Hey, there! Anthony boy!

First this from the BBC:

Large banks are getting ready to relocate out of the UK early next year over fears around Brexit, the British Bankers’ Association (BBA) has warned.

Writing in The Observer, its boss Anthony Browne also says smaller banks could move operations overseas by 2017.

“Their hands are quivering over the relocate button,” he wrote. Most banks hadbacked the UK remaining in the EU.

Mr Browne also said the current “public and political debate at the moment is taking us in the wrong direction.”

Hmmm.  The BBC is reporting on an article written in the Observer by one Anthony Browne who is scaremongering over Brexit.

Next, via the comments at Tim Worstall’s, we have this article at the Daily Mail:

Banks and Tory MPs last night dismissed as ‘nonsense’ dire warnings that financiers will move their business abroad due to Brexit.

Anthony Browne, head of the British Bankers’ Association, sparked fury yesterday by saying smaller banks could react to the uncertainty by moving operations overseas within weeks.

And then:

Mr Browne – a former journalist for the BBC…

Ah, now it becomes clear: the pro-Remain BBC is reporting on a pro-Remain article written by a former BBC journalist.  Odd that the BBC didn’t mention the connection, isn’t it?

They really do think we are stupid, don’t they?

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9 thoughts on “Hey, there! Anthony boy!

  1. No they don’t. I can imagine the meeting at BBC corporate headquarters when discussing this matter (not that it will; but bear with me). “Anybody understand this objection? No? No me neither. I mean, where else would he have worked but here. Sources for the claim? What do you mean; it’s right here in the Guardian.” I.e. bubble dwellers extraordinaire.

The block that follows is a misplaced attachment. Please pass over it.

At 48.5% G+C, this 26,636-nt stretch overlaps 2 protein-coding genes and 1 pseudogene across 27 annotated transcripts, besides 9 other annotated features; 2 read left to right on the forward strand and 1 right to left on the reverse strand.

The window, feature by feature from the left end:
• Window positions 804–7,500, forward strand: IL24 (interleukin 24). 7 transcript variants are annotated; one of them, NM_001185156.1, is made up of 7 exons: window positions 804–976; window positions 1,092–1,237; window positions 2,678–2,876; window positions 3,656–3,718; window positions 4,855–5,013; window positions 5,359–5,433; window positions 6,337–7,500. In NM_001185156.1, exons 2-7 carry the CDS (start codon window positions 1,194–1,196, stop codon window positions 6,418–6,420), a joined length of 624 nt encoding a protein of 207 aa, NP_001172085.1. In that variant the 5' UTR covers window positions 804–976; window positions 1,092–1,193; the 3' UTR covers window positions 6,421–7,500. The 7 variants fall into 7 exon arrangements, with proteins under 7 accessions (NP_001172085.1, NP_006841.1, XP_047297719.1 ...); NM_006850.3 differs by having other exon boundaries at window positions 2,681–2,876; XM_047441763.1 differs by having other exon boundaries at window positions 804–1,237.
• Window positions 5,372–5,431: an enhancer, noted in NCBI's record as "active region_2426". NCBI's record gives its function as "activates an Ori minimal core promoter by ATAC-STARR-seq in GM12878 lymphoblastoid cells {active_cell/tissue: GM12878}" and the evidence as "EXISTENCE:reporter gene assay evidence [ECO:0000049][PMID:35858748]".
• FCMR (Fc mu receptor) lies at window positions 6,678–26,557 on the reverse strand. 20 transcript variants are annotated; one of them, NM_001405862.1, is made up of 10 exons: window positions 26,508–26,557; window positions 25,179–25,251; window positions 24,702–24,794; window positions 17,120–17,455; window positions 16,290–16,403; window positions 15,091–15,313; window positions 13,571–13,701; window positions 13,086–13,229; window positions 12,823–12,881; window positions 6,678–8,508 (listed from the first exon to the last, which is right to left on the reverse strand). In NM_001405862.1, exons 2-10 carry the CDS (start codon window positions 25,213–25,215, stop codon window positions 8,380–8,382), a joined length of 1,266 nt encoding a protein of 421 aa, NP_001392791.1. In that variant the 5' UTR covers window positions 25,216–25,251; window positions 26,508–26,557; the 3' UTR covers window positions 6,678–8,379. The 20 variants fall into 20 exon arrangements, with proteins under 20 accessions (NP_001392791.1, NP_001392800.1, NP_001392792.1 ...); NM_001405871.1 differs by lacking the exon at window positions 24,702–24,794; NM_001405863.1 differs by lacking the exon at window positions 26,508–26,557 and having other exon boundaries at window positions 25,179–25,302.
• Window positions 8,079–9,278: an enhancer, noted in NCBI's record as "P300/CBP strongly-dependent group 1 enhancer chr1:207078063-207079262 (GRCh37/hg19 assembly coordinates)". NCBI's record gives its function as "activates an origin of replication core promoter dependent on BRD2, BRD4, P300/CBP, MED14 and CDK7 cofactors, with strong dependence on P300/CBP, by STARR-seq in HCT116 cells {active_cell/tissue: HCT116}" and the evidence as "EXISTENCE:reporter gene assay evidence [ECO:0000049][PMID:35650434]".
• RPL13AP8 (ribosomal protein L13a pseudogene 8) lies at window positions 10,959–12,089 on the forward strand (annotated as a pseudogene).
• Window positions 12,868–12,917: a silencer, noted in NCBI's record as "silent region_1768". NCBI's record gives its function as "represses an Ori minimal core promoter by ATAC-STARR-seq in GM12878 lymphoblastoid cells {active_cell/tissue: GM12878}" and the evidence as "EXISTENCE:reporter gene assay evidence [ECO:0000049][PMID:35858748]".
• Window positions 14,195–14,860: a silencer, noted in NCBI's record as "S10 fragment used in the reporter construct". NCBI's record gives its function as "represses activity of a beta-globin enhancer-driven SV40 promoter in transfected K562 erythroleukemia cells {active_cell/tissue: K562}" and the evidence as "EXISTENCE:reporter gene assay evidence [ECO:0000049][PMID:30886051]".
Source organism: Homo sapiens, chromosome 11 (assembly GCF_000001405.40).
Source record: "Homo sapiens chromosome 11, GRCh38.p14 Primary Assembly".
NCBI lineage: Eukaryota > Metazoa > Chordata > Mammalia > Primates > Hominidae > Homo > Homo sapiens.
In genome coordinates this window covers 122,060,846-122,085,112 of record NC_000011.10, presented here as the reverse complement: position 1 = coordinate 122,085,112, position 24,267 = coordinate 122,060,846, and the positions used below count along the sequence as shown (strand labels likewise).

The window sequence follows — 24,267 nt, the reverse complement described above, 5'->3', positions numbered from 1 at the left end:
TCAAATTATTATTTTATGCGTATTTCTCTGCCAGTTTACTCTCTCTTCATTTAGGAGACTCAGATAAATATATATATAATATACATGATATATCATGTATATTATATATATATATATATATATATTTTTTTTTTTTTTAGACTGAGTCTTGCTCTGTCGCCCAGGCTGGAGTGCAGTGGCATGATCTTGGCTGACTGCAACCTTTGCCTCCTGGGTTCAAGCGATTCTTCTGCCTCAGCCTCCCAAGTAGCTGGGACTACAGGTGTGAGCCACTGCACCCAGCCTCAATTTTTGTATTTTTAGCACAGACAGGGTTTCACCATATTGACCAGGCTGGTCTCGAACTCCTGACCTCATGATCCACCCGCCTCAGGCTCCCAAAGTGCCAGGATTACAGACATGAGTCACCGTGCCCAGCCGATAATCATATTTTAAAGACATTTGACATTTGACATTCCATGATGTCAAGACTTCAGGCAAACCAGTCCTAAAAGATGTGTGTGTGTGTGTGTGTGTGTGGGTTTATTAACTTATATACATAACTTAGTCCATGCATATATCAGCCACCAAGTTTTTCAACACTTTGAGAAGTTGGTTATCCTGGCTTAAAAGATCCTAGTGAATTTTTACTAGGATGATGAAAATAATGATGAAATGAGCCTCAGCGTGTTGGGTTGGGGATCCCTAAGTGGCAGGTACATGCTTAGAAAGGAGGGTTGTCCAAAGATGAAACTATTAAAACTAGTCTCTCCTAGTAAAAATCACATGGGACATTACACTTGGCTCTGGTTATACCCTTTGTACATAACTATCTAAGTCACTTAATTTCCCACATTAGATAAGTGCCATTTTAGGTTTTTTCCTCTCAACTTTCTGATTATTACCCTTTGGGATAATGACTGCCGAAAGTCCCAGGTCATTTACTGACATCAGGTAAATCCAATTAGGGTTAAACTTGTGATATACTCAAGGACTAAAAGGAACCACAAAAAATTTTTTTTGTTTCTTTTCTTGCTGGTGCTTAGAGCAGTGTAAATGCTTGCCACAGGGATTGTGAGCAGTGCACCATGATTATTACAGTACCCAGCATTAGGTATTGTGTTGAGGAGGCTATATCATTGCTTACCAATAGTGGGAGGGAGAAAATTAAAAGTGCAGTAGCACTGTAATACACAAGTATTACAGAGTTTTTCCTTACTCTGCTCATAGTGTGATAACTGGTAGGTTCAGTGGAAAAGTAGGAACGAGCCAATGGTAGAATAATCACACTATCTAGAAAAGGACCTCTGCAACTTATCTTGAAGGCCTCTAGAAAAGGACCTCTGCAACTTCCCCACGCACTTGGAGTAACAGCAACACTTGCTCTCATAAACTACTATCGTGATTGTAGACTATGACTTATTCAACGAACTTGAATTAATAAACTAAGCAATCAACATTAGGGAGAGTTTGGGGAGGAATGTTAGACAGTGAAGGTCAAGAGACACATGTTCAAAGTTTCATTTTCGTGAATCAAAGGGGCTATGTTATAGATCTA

2. I’m sure UK banks will be queuing up to move to Paris:

    PARIS—A French labour court awarded Jérôme Kerviel, the Société Générale rogue trader convicted in 2010 of bringing the bank to the brink of collapse, a total of €450,000 because he was fired without “real or serious cause”.

    Judges said Mr. Kerviel—who the French bank said made wayward market bets that cost it €4.9 billion in 2008—should receive €300,000 from Société Générale as part of his bonus for 2007 and about €150,000 for unfair dismissal and damages.

  3. Or, you know, just mention that you could cut tax rates to 10%.

    They won’t, of course, but they should and watch the howls of the remainder of the EU as Germany and France run for the exits.

  4. We want the banks to move, so that the cost of the next bailout falls on Germany and France, not us. The govt should instruct RBS to move; the pro-EU SNP could hardly protest, could they?

  5. “They really do think we are stupid, don’t they?”

    Maybe, and maybe not.

    But you would be astonished* at the number of people who still get their “news” from nowhere else, and believe pretty much everything they say.

    So “their” assumption that we are stupid is, statistically, not so far off the mark.

    * or perhaps you wouldn’t…

  6. * or perhaps you wouldn’t…

    Depressingly, no I wouldn’t. I work with plenty of people who think the BBC is a bastion of honesty and impartiality.

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